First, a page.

Pilots Replace Paper Manuals with iPads (Even During Takeoff)

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Another day, another “look who’s using the iPad now!” story.

According to the New York Times, airplane pilots are the latest to join the tablet craze. American Airlines, Alaska Airlines and Executive Jet Management have all allowed pilots to store reference manuals — a collection of documents that weighs 40 pounds on paper — on their iPads.

(PHOTOS: The Unveiling of Apple’s iPad Tablet)

Now, the obvious angle to pursue here is how iPads and tablets in general are helping to usher in the decline of paper. Indeed, we’ve heard of NFL coaches thinking of replacing their printed playbooks with iPads, and South Korea planning to convert all textbooks to digital by 2015.

But what I really want to talk about is this nugget, buried in the Times‘ story:

“Moreover, the F.A.A. said pilots at the two airlines would not have to shut off and store their iPads during taxiing, takeoff and landing because they had demonstrated that the devices would not impair the functioning of onboard electronics.”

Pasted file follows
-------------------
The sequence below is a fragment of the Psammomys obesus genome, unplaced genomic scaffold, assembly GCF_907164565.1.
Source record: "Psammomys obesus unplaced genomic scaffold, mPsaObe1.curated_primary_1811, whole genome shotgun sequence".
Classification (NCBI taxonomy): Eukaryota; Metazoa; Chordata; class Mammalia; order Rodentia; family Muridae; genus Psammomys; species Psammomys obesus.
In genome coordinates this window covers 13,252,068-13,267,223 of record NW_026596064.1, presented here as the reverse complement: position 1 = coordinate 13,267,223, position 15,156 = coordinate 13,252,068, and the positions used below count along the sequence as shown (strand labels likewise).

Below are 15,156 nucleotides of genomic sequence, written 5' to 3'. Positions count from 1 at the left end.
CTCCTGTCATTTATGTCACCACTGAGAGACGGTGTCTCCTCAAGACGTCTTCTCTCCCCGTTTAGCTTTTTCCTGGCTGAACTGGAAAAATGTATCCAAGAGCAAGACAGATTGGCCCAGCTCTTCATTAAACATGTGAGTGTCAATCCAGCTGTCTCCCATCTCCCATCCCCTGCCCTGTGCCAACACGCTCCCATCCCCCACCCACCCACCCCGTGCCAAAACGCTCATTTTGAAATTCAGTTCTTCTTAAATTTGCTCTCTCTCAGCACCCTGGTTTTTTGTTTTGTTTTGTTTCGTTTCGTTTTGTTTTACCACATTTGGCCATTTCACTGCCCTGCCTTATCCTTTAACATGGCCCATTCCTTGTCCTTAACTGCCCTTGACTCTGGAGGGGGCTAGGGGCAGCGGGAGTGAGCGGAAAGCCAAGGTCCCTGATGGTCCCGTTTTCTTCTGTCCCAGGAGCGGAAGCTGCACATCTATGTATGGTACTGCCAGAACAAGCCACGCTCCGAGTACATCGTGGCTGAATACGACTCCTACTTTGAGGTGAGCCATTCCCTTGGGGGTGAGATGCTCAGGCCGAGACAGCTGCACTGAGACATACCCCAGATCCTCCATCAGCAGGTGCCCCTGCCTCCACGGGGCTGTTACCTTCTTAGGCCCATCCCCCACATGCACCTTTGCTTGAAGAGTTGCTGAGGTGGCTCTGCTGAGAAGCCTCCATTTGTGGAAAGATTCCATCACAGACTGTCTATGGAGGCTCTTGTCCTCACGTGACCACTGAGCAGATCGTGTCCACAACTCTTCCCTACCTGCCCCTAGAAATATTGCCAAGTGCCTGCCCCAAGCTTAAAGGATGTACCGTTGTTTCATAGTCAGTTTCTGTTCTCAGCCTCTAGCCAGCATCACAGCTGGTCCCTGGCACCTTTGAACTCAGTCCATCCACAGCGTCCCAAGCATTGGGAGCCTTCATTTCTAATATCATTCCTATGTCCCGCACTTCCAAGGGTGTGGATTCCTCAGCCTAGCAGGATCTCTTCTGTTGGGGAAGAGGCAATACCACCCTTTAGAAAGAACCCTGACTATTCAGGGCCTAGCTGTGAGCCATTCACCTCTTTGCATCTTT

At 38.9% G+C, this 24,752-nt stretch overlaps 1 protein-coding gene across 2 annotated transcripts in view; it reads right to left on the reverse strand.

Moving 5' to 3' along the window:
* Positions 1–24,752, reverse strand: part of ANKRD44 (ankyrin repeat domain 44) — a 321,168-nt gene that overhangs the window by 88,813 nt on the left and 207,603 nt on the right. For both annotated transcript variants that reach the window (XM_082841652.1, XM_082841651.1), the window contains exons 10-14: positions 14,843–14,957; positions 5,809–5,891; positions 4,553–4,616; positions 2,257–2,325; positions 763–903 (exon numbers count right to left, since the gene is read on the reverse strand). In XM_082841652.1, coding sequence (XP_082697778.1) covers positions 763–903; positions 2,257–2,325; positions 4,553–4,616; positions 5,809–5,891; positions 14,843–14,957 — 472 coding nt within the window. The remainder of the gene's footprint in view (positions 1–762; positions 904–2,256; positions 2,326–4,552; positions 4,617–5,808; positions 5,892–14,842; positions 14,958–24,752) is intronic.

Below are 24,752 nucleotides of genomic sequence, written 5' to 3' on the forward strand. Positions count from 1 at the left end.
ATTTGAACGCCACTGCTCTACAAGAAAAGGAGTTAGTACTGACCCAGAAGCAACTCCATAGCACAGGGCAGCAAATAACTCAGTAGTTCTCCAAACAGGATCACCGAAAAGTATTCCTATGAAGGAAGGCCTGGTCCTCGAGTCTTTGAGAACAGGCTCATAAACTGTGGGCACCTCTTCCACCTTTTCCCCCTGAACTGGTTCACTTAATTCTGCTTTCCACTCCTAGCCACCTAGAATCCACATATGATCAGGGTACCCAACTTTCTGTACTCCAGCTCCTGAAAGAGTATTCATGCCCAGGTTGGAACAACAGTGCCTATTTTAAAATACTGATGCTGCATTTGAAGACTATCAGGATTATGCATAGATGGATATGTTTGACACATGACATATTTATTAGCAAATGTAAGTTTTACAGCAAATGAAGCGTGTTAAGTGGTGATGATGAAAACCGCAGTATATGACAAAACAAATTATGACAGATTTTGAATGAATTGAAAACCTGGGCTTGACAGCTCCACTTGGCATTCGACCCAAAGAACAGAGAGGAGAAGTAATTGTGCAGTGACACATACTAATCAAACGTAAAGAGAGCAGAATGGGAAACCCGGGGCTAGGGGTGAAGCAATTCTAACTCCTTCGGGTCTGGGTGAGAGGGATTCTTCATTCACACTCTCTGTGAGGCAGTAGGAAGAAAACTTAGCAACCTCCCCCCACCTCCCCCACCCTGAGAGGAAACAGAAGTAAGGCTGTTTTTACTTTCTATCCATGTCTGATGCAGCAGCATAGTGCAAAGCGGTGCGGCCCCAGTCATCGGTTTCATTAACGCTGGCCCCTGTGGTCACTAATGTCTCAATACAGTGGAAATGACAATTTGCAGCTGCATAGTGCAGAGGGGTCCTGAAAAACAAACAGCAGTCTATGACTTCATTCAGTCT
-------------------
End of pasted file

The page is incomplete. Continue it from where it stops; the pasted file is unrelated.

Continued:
That’s right. Pilots get a pass to a rule that has long vexed techies, requiring that portable electronics are put away while the plane takes off and lands.

And the government has admitted that playing with a tablet during takeoff won’t send the plane down in flames. (In fairness, Alaska Airlines makes its pilots put away their iPads like everyone else.)

Will this exception for pilots lead to a policy change for the rest of us? In other words, will airlines finally stop discriminating against e-books and digital magazines in favor of SkyMall?

I doubt it. Flight attendants will not want to be in the position of deciding which gadgets are okay for takeoff and which gadgets must be safely stored underneath the seat back in front of you, with your tray table stowed and your seat in its locked, upright–er, sorry.

Unless the FAA decides that computers, tablets, phones, iPods and PSPs are okay for everyone to use during takeoff and landing (unlikely), it’s much easier to enforce a blanket “no electronics” rule for 15 minutes on either end of the flight. During this time, the FAA says, “any potential interference could be more of a safety hazard as the cockpit crew focuses on critical arrival and departure duties.”

And that’s okay. A little time to unplug never hurt anyone. But word better not get out that pilots are playing Angry Birds while touching down.

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